Intrepid Mines advises that the State Administrative Tribunal in Surabaya, East Java, has handed down judgment in the lawsuit brought by the company, to set aside the transfer of the Tujuh Bukit mining leases (IUP Eksplorasi and IUP Operasi Produksi) from PT IMN to PT Bumi Suksesindo.
Intrepid became aware in December 2012 that the Tujuh Bukit IUPs, or mining leases, had been transferred by the company's Indonesian joint venture partner PT IMN to PT Bumi SuksesIndo (BSI), which was initially a subsidiary of PT IMN. Since the date of transfer of the IUPs, the shareholding in BSI had changed such that PT IMN was no longer a shareholder in that company.
Indonesian legislation provides that IUPs are not transferable, with an exception for transfers to majority-held subsidiaries. Intrepid therefore instituted proceedings in the State Administrative Tribunal in Surabaya, seeking that the decisions of the Bupati of Banyuwangi (the local government chief executive) to approve the transfer of the IUPs and the subsequent changes in shareholding in BSI, be set aside.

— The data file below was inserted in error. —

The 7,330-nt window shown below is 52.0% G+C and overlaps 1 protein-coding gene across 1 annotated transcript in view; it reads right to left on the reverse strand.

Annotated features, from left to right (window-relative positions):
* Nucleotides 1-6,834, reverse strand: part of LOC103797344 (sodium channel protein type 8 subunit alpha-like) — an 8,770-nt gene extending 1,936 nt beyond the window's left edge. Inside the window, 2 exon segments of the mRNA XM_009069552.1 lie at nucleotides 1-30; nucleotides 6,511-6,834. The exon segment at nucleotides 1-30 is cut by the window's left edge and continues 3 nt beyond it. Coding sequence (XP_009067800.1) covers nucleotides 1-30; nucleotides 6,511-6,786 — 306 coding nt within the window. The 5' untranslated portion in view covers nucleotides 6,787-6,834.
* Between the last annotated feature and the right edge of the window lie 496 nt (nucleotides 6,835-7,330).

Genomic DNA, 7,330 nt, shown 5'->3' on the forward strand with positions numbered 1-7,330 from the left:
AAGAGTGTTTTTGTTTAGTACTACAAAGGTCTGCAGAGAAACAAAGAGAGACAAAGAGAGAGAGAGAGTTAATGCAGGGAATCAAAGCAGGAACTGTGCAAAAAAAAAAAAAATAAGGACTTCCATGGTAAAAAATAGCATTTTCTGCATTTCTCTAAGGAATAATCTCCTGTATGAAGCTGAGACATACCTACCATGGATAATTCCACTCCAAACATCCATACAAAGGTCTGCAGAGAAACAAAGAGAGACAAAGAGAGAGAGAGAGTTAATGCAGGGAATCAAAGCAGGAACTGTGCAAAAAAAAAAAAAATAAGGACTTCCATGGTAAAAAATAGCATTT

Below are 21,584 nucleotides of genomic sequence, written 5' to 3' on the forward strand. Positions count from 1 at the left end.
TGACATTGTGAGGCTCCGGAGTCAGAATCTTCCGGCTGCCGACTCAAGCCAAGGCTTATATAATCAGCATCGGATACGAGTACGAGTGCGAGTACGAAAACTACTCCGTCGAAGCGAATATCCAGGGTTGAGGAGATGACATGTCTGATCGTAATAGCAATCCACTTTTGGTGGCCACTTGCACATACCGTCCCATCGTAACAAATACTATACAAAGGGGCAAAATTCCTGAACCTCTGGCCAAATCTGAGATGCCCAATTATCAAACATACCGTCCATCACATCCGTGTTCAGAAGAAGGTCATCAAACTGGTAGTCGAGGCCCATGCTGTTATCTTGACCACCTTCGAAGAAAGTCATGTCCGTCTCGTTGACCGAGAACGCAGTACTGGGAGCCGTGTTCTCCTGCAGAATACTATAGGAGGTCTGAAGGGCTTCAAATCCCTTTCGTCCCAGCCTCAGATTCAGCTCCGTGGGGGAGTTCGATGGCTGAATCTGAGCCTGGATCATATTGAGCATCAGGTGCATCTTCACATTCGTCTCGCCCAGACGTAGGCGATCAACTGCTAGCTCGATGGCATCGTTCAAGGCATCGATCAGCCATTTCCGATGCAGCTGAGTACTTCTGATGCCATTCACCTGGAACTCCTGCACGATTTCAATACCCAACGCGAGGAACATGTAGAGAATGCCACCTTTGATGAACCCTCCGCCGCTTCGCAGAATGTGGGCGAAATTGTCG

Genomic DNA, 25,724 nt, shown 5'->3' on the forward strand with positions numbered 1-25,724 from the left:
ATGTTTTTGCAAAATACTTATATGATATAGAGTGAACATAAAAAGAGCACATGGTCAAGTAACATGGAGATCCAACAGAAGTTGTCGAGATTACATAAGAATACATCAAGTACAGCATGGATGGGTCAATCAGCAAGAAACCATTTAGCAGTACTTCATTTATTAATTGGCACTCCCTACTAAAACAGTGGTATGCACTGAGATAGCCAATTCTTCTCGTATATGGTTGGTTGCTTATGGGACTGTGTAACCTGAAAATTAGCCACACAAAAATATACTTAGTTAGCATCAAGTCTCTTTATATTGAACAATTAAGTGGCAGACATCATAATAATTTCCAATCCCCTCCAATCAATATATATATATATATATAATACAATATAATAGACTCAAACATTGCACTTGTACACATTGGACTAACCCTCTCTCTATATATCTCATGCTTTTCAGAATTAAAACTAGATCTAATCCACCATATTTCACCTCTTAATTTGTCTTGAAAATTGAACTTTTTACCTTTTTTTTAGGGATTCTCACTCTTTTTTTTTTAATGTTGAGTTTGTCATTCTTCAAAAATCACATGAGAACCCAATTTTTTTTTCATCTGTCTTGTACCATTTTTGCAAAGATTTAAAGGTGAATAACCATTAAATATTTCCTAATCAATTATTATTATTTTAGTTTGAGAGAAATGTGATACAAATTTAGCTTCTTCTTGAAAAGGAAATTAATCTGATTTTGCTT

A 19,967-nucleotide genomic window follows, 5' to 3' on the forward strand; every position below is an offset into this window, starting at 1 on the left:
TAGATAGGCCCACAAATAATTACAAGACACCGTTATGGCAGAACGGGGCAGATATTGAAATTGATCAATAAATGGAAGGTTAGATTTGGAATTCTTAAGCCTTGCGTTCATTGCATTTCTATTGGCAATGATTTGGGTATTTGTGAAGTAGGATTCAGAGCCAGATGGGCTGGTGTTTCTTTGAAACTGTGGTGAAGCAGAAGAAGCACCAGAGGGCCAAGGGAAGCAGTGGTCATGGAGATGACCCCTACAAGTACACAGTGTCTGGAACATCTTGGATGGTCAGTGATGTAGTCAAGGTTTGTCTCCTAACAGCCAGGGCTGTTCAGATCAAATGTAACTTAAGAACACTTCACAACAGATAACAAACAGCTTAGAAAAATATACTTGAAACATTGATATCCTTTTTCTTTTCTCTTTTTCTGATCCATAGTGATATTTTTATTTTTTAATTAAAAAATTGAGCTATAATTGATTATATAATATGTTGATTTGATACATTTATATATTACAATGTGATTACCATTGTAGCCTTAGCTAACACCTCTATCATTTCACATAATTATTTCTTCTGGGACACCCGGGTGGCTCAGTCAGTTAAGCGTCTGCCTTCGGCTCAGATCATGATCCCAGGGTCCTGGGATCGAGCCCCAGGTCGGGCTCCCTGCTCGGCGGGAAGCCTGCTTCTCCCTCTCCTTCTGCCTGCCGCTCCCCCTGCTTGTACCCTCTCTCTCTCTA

On September 12, 2013, judgment was handed down in the matter and whilst the Tribunal was split in its decision, two judges ruled against the company on a procedural point of lack of legal standing. They opined that the company had no standing to challenge the actions of the Bupati of Banyuwangi in circumstances where it was not yet a shareholder in PT IMN. They did not consider the merits of the case.
The third judge, in his dissenting verdict, accepted the company’s standing to institute proceedings and went on to examine the merits of the matter, concluding that the Bupati of Banyuwangi had acted contrary to Indonesian law in approving the transfer of the IUPs and subsequent corporate reorganization of BSI.
Intrepid’s executive chairman Ian McMaster noted: “We believe that the findings of the dissenting judge, Judge Tri Cahya Indra Permana, provide a solid foundation for an appeal to the State Administrative Appeals Court of Surabaya, which we shall be pursuing.”
The decision of the Tribunal is not final and binding on the parties until further appeals have been exhausted. The company has 14 within which to lodge an appeal, which it intends to do.
Separately, the company confirms that it has, through its wholly-owned subsidiary Emperor Mines, filed an Arbitration Notice with the Singapore International Arbitration Centre, commencing arbitration proceedings against PT IMN and the other joint venture parties in respect of breaches of the various joint venture agreements in place between them and the company.